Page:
Jean-Pierre and Luc Dardenne's Two Days, One Night isn't just a great movie – it's a dangerously great movie. It's dangerous because it's the kind of film that makes you realize just how empty and utterly insincere most other inspirational movies are. It's dangerous because it's the rare inspirational film that wants you to empathize with others rather than feel better about yourself. It's dangerous because it confronts us with the often-ignored truth that the people who hurt us the most are still people. This is one of the most profoundly human films I've seen in recent years, and it's arguably a new high point for these two talented directors.
Sandra (Marion Cotillard, Inception) has just been informed that she will be losing her job at a small solar panel factory. She recently took a few weeks of sick leave after suffering a nervous breakdown, and during that time, the company realized that they could get by with one less employee. Without that source of income, Sandra and her family (she has a doting husband and two children) will be forced to go on welfare. However, there may still be a chance for Sandra to save her job: if she can convince the majority of her co-workers to give up their attractive 1000-euro bonuses, the management has agreed to let her keep her position.
The decision seems easy from a moral perspective: surely losing a bonus is worth helping a co-worker keep her job, right? The film quickly makes it clear that such a decision isn't easy for these people on a more practical level. They've been counting on this bonus; planning for months to use it to cover major home repairs, school tuition or other large expenses. To help Sandra, they'll have to make serious sacrifices in their own life.
Two Days, One Night has a repetitive structure – Sandra visits one co-worker after another and quietly begs them to vote in her favor when the company meeting is held on Monday morning – but the movie never feels repetitive, because every single encounter contains different nuances of human behavior. One co-worker turns Sandra down due to intense pressure from his less sympathetic wife. Another turns her down due to serious financial problems, but expresses a sincere desire that the vote will ultimately go in her favor. Another co-worker initially turns her down, but changes his mind on the matter after being approached by Sandra in person – he can't bear the notion of looking into her eyes and telling her he's voting against her. Another offers support without any hesitation. In each and every case, the Dardennes refuse to turn any of the assorted supporting characters into mustache-twirling villains. We're seeing humanity at its best and worst, but the good deeds and the bad ones tend to come with pangs of regret.
Meanwhile, we never lose focus of Sandra's quiet desperation. Cotillard is the biggest star the Dardennes have worked with to date, but it's a tribute to her talent that we never feel as if we're watching a movie star. She so fully inhabits the role she is playing that we stop seeing the actress and begin seeing the character almost immediately. She isn't a plucky go-getter fighting for her right to work, but a fragile, anxious woman fighting back an oncoming tidal wave of depression. Her husband (Fabrizio Rongione, The Kid with a Bike) is always nearby, ready to offer his encouragement and support, and you can see the tenderness and pain in his eyes as he realizes that this is a battle he needs to let Sandra fight on her own.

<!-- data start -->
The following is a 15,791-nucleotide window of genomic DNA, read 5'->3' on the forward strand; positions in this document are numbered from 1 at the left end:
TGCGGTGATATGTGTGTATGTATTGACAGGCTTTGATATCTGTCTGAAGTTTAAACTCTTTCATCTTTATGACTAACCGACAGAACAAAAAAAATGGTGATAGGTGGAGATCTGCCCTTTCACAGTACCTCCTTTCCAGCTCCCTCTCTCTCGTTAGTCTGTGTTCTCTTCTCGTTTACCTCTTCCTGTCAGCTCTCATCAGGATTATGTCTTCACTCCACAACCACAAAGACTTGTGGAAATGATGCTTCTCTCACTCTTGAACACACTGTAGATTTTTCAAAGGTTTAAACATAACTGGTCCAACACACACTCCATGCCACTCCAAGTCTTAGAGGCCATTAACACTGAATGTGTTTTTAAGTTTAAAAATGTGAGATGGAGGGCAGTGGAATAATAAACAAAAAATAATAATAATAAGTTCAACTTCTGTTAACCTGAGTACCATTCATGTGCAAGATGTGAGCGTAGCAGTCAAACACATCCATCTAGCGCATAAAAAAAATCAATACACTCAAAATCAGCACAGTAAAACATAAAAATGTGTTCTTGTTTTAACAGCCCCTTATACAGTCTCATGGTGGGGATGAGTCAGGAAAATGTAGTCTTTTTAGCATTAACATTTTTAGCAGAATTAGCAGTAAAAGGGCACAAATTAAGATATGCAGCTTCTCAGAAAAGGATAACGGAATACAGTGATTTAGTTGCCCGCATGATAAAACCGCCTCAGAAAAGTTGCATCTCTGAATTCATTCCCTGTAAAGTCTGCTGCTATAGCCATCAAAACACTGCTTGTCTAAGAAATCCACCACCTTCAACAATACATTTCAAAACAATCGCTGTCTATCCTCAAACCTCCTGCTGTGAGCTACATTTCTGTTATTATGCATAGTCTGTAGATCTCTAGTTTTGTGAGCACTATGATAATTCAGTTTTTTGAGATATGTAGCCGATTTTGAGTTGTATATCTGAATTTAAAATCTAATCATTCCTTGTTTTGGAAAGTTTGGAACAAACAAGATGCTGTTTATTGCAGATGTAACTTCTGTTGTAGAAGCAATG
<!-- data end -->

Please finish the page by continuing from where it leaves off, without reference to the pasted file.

I won't spoil the outcome of Sandra's mission, but let it be said that the film finishes the story it starts telling – you won't be getting one of those “but does it really matter how things turned out?” endings. Other filmmakers might have been tempted to go that route for thematic reasons, but the Dardennes understand the weight of practical matters too well to simply brush them aside with an artistic flourish. The film's closing scene moved me to tears; offering a concluding grace note of delicate perfection and honest warmth. Throughout the film, we hear Sandra and her co-workers begin or end sentences with variations on the phrase, “If I were in your shoes” - apologies, requests, words of support, words of condemnation, all accompanied by appeals to the golden rule. That rule is one of the oldest and most frequently-repeated maxims in the book (pick your book), but Two Days, One Night recognizes both the genuine beauty and the considerable difficulty of actually living up to that ideal. This is essential viewing.
Two Days, One Night
Rating: ★★★★ (out of four)
MPAA Rating: PG-13
Running Time: 95 minutes
Release Year: 2014